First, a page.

David Chase wallows in rock nostalgia and clichés
As someone well-versed in the lore and culture of the mob, New Jersey and dysfunctional Italian-American families, the most extraordinary thing about the six seasons of The Sopranos wasn’t the sharp writing, the powerful acting or the taut direction. What impressed me most was the HBO series’ adamant refusal to pander to cliché—or, when the beyond-familiar did make an appearance, to treat it with a knowing wink, not only to the audience, but from the characters.
One thinks, for example, of the many occasions when Tony’s crew would self-consciously quote from or reference The Godfather because, well, that’s the manual for how gangsters are supposed to behave. We knew it, they knew it, everyone knew it. The show would acknowledge that, then give us something fresh and amazing that we’d never expected or seen before.
Unfortunately, Not Fade Away, the first post-Sopranos project from show runner and creative force David Chase, does the exact opposite, embracing every beyond-tired trope imaginable and obscenely wallowing in soul-killing nostalgia as it tells the semi-autobiographical tale of the writer and director’s teen years playing drums and singing in a Stones-inspired garage band in suburban North Caldwell during the mid-’60s.
David Chase, North Jersey, sex, drums and rock ’n’ roll—you might think it would be impossible to strike out with that combination. Oh, would that it was so. In the end, Not Fade Away is so bad—plodding, predictable, unimaginative and deadly dull—that it makes That Thing You Do!, Tom Hanks’ 1996 film about a similar dead-end garage band during the same era, and Almost Famous, Cameron Crowe’s 2000 semi-autobiographical account of traveling with an also-ran rock band a few years later, seem like unqualified masterpieces in comparison, drenched in rose-colored cheese though both of those flicks were.
What those movies conveyed that Not Fade Away lacks is a sense of the sheer joy and incomparable sense of freedom that making an unholy racket gives the teen previously struggling to find a reason for living.
Yeah, sure, we all know that Chase has fought a lifelong battle with severe depression, a gift from his mom, just like Tony and Livia Soprano. But, lord, his alter ego Douglas (John Magaro) cracks fewer smiles leading the band in its progression from covering surf instrumentals to regurgitating Stones songs to writing Byrds-like originals than the four-count he clicks off from behind the drums to start another over-played ’60s oldie.
Sopranos veteran and moonlighting E-Streeter Steve Van Zandt has gotten a lot of props for choosing the music here, as well as joining Jersey power-pop band the Smithereens to coach the actors in the band and write the few originals they manage to produce before the inevitable split because of creative differences. But the soundtrack is a pale shadow of the deep play lists of his syndicated Underground Garage radio show.
The majority of the blame rests with Chase, however. His failure as a director is spectacular; it’s hard to comprehend how he gets nothing but a wild-eyed smirk from Jack Huston as hot-shot lead guitarist Eugene, especially when you realize that Huston does a thousand times more with half his face hidden behind a mask while playing World War I vet Richard in HBO’s current mob series Boardwalk Empire. But the writing is even worse than the direction.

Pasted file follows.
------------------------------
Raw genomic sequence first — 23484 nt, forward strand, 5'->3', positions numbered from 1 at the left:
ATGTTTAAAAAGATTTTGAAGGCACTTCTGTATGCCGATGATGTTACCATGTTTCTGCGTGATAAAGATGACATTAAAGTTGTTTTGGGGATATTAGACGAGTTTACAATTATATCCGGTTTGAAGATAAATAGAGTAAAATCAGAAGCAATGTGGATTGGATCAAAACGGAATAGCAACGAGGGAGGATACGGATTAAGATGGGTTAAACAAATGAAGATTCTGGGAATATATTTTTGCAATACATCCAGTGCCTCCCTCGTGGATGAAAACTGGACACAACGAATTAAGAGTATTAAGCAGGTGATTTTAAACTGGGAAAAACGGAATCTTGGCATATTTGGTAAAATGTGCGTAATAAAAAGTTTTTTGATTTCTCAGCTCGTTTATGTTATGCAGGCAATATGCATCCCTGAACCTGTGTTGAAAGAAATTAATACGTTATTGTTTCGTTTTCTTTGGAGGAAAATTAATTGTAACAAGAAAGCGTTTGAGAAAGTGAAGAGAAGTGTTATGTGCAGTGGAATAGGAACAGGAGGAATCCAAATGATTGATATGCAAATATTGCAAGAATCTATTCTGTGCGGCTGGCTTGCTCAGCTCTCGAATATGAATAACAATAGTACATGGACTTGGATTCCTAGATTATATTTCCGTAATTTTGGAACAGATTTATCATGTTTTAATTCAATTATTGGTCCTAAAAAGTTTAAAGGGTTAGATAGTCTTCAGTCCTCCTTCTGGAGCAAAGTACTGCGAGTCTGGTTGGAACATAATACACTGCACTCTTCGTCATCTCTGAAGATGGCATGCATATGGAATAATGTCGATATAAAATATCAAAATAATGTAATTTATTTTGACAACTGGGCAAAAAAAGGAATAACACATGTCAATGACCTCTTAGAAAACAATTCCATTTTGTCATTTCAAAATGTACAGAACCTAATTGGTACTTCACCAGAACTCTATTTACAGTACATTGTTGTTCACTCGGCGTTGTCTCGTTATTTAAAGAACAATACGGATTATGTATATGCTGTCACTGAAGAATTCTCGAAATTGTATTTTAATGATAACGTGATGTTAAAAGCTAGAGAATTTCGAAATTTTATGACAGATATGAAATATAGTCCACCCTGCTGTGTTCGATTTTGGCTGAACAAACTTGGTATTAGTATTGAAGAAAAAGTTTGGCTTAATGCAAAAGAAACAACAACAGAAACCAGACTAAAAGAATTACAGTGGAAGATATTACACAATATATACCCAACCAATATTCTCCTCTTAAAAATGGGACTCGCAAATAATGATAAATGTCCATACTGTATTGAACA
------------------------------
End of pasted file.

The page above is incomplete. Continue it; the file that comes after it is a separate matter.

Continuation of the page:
We see the original drummer of the band return from Vietnam as a hardened sniper. We see the older sister of Douglas’ girlfriend, a free spirit who moves to the East Village to be a Beatnik painter, carted off to a mental hospital a la Girl, Interrupted because her parents suspect she’s “on the LSD.” We see Dougie’s immigrant dad James Gandolfini (recalling Tony Soprano by sitting on the couch and eating a lot of ice cream) rage at his long-haired son before revealing in act three that he’s really a good guy who’s just jealous of the kid’s freedom. We see the pay-your-dues lecture from the smarmy, sleazy music-biz suit (Brad Garrett). We see our hero’s younger sister Evelyn (Meg Guzulescu) follow a similar path from goodie-goodie Catholic school kid to free spirit because, well, the times, they were a-changin’. And so on, and so on, so on.
(The running time is 110 minutes, but it feels like it’s at least a decade long.)
Chase knew he had problems here. “Everybody told me not to make this movie,” he told Steve Pond in an illuminating interview with The Wrap. But the real mistake was that the auteur who famously refused to comprise about anything on The Sopranos never stopped caving and pandering with Not Fade Away.
Concerned that the test audiences weren’t understanding the “cultural touchstones” in screenings, Chase not only added gratuitous last-minute narration from young sis Evelyn, delivered direct to camera at the start and close of the film, but a prologue of sorts (shot in black and white, of course) showing that famous meeting of Keef and Mick bonding over an armful of blues records. (What they’re doing here, who knows?)
The issue isn’t that Chase shouldn’t have made this movie. It’s that he shouldn’t have mistaken prolonged fetishization of vintage musical gear, LP covers and Cuban-heel boots as the best ways to convey the magic of making music.
While he was at it, Chase also should have avoided passages of dialogue such as Douglas responding to an aunt who says rock music keeps you young with an indignant, “Rock ’n’ roll is an art form! Does Dostoevsky keep you young?” He should have thought twice about quoting Plato. But most of all, he should have given us some slight hint that what was special about rock ’n’ roll in 1966 is the same thing that’s special about it half a century later.
It’s fun. And Not Fade Away simply isn’t.